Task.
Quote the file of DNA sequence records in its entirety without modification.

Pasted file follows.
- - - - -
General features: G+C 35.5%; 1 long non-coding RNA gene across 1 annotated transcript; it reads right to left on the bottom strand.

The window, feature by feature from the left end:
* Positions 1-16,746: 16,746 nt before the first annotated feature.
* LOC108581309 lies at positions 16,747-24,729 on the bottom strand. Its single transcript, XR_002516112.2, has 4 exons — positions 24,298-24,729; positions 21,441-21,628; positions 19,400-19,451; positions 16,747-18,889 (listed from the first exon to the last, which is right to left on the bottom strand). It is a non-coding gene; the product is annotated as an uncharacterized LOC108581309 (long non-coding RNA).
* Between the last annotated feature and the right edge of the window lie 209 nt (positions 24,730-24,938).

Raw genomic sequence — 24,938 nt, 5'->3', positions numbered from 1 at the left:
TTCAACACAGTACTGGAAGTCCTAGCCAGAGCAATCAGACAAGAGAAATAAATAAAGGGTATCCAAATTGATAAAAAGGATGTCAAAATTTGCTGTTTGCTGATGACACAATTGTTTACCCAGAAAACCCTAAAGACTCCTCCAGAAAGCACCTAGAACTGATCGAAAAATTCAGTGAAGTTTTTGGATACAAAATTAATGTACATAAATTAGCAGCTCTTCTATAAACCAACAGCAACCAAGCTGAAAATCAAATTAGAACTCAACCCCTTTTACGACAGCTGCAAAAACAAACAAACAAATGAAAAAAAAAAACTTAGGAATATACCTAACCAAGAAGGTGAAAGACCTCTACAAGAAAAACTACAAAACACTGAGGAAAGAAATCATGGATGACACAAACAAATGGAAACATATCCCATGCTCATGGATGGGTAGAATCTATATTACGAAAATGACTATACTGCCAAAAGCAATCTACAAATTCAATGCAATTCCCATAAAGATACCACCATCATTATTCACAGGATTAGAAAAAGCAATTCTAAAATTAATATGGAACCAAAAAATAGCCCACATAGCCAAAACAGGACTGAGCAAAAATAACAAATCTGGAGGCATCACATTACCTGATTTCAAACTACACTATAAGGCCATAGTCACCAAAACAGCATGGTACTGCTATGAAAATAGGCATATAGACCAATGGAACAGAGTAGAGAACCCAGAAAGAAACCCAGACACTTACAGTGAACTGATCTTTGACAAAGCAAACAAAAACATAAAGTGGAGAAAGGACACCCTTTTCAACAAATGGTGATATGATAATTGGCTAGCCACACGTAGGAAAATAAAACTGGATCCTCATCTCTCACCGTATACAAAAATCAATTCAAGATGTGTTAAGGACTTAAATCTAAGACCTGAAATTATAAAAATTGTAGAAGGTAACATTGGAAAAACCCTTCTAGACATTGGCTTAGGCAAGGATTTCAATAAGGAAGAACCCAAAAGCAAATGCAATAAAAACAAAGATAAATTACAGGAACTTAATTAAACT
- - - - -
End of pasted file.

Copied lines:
General features: G+C 35.5%; 1 long non-coding RNA gene across 1 annotated transcript; it reads right to left on the bottom strand.

The window, feature by feature from the left end:
* Positions 1-16,746: 16,746 nt before the first annotated feature.
* LOC108581309 lies at positions 16,747-24,729 on the bottom strand. Its single transcript, XR_002516112.2, has 4 exons — positions 24,298-24,729; positions 21,441-21,628; positions 19,400-19,451; positions 16,747-18,889 (listed from the first exon to the last, which is right to left on the bottom strand). It is a non-coding gene; the product is annotated as an uncharacterized LOC108581309 (long non-coding RNA).
* Between the last annotated feature and the right edge of the window lie 209 nt (positions 24,730-24,938).

Raw genomic sequence — 24,938 nt, 5'->3', positions numbered from 1 at the left:
TTCAACACAGTACTGGAAGTCCTAGCCAGAGCAATCAGACAAGAGAAATAAATAAAGGGTATCCAAATTGATAAAAAGGATGTCAAAATTTGCTGTTTGCTGATGACACAATTGTTTACCCAGAAAACCCTAAAGACTCCTCCAGAAAGCACCTAGAACTGATCGAAAAATTCAGTGAAGTTTTTGGATACAAAATTAATGTACATAAATTAGCAGCTCTTCTATAAACCAACAGCAACCAAGCTGAAAATCAAATTAGAACTCAACCCCTTTTACGACAGCTGCAAAAACAAACAAACAAATGAAAAAAAAAAACTTAGGAATATACCTAACCAAGAAGGTGAAAGACCTCTACAAGAAAAACTACAAAACACTGAGGAAAGAAATCATGGATGACACAAACAAATGGAAACATATCCCATGCTCATGGATGGGTAGAATCTATATTACGAAAATGACTATACTGCCAAAAGCAATCTACAAATTCAATGCAATTCCCATAAAGATACCACCATCATTATTCACAGGATTAGAAAAAGCAATTCTAAAATTAATATGGAACCAAAAAATAGCCCACATAGCCAAAACAGGACTGAGCAAAAATAACAAATCTGGAGGCATCACATTACCTGATTTCAAACTACACTATAAGGCCATAGTCACCAAAACAGCATGGTACTGCTATGAAAATAGGCATATAGACCAATGGAACAGAGTAGAGAACCCAGAAAGAAACCCAGACACTTACAGTGAACTGATCTTTGACAAAGCAAACAAAAACATAAAGTGGAGAAAGGACACCCTTTTCAACAAATGGTGATATGATAATTGGCTAGCCACACGTAGGAAAATAAAACTGGATCCTCATCTCTCACCGTATACAAAAATCAATTCAAGATGTGTTAAGGACTTAAATCTAAGACCTGAAATTATAAAAATTGTAGAAGGTAACATTGGAAAAACCCTTCTAGACATTGGCTTAGGCAAGGATTTCAATAAGGAAGAACCCAAAAGCAAATGCAATAAAAACAAAGATAAATTACAGGAACTTAATTAAACT